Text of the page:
April 2011

linguini with fresh ricotta, leeks and mushrooms

Posted on April 7, 2011

What do you do when you’ve got several cups of fresh, homemade ricotta? Make a delightful pasta! This dish is quick, delicious and reheats amazing well (for pasta, at least).

Linguini with Fresh Ricotta, Leeks and Mushrooms

2 leeks, sliced and rinsed of their grit
1 cup mushrooms, cleaned and sliced (We used button mushrooms and shitakes)
1 T butter
1 T olive oil
2 T cream
salt and pepper
1/2 lb linguini or other dry pasta
a few generous dollops of fresh ricotta per serving

Preheat an over to 350 degrees. Put on a pot of water to boil.

Slice the mushrooms and arrange them into a single layer on a baking sheet. Bake the mushrooms until they are shriveled, about 15 minutes. This makes them extra flavorful.

Meanwhile, gently saute the leeks in the butter and oil over medium low heat. After the leeks are soft, add the cream. Add the pasta to the boiling water. Reduce the leek and cream mixture just slightly. Add the mushrooms. Season with salt and pepper. After the pasta is al dente, add it to the sauce. Toss to coat. Plate the sauced pasta and top with a few generous dollops of ricotta. Not gorgeous, but delicious!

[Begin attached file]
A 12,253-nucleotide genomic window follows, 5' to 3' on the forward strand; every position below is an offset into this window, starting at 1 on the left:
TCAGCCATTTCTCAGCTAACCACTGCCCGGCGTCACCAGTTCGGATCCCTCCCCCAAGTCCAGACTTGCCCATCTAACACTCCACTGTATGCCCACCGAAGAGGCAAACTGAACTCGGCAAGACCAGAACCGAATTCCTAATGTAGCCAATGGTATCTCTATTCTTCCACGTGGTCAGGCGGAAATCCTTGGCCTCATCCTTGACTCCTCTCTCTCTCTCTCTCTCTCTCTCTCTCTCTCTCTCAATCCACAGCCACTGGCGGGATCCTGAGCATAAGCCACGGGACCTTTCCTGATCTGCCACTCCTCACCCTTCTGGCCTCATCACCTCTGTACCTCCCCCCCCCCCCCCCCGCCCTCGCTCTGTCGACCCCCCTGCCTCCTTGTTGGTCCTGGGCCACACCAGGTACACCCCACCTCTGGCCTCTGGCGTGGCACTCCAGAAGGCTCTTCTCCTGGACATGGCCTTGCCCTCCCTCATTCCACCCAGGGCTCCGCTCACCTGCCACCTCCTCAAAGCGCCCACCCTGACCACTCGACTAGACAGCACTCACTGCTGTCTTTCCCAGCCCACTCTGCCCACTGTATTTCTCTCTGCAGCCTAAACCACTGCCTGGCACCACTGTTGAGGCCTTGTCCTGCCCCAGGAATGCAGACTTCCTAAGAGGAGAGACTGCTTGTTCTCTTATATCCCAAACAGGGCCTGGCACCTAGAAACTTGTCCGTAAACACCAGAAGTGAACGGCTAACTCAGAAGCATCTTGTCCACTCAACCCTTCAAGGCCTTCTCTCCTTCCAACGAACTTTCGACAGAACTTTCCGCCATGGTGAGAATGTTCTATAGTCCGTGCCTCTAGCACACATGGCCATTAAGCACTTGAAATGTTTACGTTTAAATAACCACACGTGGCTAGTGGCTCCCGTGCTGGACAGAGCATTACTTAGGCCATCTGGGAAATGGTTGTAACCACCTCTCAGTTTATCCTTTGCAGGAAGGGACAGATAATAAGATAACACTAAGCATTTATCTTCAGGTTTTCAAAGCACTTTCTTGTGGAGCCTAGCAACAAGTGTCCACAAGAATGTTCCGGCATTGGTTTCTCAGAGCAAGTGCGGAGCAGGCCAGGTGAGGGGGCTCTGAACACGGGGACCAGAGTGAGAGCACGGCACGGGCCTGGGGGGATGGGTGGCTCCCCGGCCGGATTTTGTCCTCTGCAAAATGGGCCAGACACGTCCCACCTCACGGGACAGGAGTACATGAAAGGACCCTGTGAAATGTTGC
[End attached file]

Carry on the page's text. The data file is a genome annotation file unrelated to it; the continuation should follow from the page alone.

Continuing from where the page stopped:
-Emily

queso chronicles: homemade ricotta

Posted on April 5, 2011

You all might remember my trials and tribulations in the mozzarella realm. Well, after some deliberation, I decided my faint heart could not handle another mozzarella failure and that I should try to make an easier cheese. Ricotta is probably the easiest cheese to make (according to cheesemakers on the internet) and recently I found a new recipe on a great blog called I Made That. I followed her directions and ended up with a perfect ricotta. No tears or wasted milk!

Homemade Ricotta Cheese

6 cups whole milk
2 cups cultured buttermilk
1 1/2 cups cream
1 T salt

Combine all ingredients in a heavy saucepan. Over medium heat, heat until curds begin to form, stirring gently. After the curds form, turn off the heat and let it sit for 30 minutes. Put two layers of cheesecloth in a strainer. Strain cheese until it has reached your desired consistency. I let it sit for about an hour. Transfer cheese into a tupper and refrigerate. When you pull your cheese out the next day, there may be some residual whey. Just pour that off and continue eating and cooking with your delicious fresh cheese!